Writer and broadcaster

My teenage son dropped out of school, isn’t working regularly, and is now stealing from us. The Guardian.

Dear Annalisa

I am increasingly worried about my 19-year-old son, who isn’t in regular work and who has started stealing from other family members.

He dropped out of education before completing his A-levels and has since had a series of labouring jobs where the pay isn’t good. He has never been a great communicator, but his life is a total mystery as he never brings friends home. My husband and I both work, and we have a nice home and a good standard of living. My son has a free rein and we put very few demands on him. He is able to help himself to whatever he wants from the fridge and has his own room. It is like having a stranger in the house, who comes and goes. And, while he can be perfectly pleasant, he can also be verbally abusive to me and his sister if we upset him – it doesn’t take much, such as asking him how his search for a job is going.

Sentimental items of jewellery have gone missing in the past, and when challenged he denied all knowledge. A few weeks ago, some money went missing from my daughter’s room. I had cleaned her room that morning (I have two very messy grownup kids) and had seen it. The following day, I searched his room and found evidence that he had taken it. When challenged, he said he needed the money but would replace it – although he didn’t.

My husband is furious and is angry at me for not telling him at the time. I had been trying to avoid a row by giving my son an opportunity to put the money back. The pattern of our parenting has generally been that my husband cracks the whip and I think he is too harsh and so I collude with the kids to try to protect them.

My husband says he won’t live with a thief in the house. My son does have friends with whom he can stay, but they are mostly non-working dope-smokers (just like my son, I guess). I am afraid that if we make him homeless, his problems will just get worse. 

My first thought was how disengaged you all seem from one another, and the curious lack of detail, as if you have all been bumbling along until now.

I contacted Angela Evans, a child and adolescent psychotherapist (childpsychotherapy.org.uk), who has worked extensively with troubled teenagers. One of the first things she picked up on was that you are cleaning the rooms of your grownup children. She feels this is indicative of something else – perhaps an inability to let go of your role of mothering (this is not to apportion blame, but it may help to identify your own colluding behaviour) and therefore your son not being able to separate and become his own person.

“Adolescence is about separating from adults,” explains Evans. “To an extent, you should be experiencing your older teenage children like a stranger.” Evans feels that your son probably already felt like a failure, finding himself out of education, with no aim or job. She thinks you should stop asking him how the job hunt is going, as this will just provoke more anxiety. Also, it becomes about your agenda, not his. In Evans’ extensive experience of working with teens, she says, “Lying and stealing is classic behaviour among difficult teenagers when they are angry and feel left out – it replaces an emptiness.”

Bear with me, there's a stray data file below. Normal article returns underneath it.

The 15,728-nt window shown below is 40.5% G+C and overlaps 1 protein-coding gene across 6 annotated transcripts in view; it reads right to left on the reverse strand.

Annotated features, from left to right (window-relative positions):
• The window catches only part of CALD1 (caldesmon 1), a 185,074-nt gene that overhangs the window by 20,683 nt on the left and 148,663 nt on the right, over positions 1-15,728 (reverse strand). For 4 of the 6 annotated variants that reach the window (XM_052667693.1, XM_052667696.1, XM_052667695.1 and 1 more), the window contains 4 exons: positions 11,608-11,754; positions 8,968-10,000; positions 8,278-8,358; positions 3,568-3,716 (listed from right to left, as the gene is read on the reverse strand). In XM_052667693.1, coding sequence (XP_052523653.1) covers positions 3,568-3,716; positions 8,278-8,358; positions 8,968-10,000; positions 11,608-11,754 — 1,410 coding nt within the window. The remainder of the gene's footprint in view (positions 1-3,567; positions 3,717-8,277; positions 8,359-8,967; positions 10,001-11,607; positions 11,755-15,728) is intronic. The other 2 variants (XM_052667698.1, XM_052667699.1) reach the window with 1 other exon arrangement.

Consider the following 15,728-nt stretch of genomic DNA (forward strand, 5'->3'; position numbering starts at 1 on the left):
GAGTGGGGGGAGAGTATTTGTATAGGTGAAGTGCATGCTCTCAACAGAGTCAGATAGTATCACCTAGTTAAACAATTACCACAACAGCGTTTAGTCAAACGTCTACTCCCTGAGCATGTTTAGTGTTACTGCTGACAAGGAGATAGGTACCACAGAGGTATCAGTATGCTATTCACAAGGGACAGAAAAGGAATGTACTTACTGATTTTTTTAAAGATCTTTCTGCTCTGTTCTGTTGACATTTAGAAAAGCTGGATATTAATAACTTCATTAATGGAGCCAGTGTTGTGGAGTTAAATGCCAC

Clearly, however, some major communication channel has broken down between you all.

You mention drugs, in passing, and I wonder how much of a factor that is. If he is on drugs, his behaviour, explains Evans, “is not driven by the thinking part of the brain”. (You may find talktofrank.com useful.)

If we take the stealing as a form of communication, what do you think your son is trying to say to you? I was especially struck that he stole jewellery from you that had sentimental value. This seems – if he were thinking about it at all – like a particularly aggressive act. Evans wonders what the relationship is like between him and his sister? “Is she the ‘good’ sibling?” It’s interesting that he seems to have stolen from you and his sister, not his father.

What to do about it? “The key is for you and your husband to be a team,” says Evans. “You need to talk and find a middle ground you are both happy with.” When you have talked, Evans suggests you then talk, and listen, to your son. “You need to draw up a contract to make family life run smoother. His growing adulthood needs to be recognised, but there also has to be no stealing. You need to make time to check in with one another and respect one another’s spaces. Your daughter could be part of the contract and family discussions too, as she will be part of the family’s dynamic.”

You all need to agree on certain standards of behaviour. “Then you all sign it,” says Evans. “If he’s still hopeless, if he doesn’t want to sign it, try to model the behaviour anyway.” If you are fair and decided, you will be confident, but it is key that you work out your parameters. There’s no point saying, “If you don’t do this, this will happen”, if you know you won’t be able to do that. I do feel you need to be more confident in your handling of your son.

Finally, says Evans, “stop cleaning your children’s rooms, let them take responsibility, encourage them to be independent”.

This article first appeared in The Guardian Family section on 15 October 2016.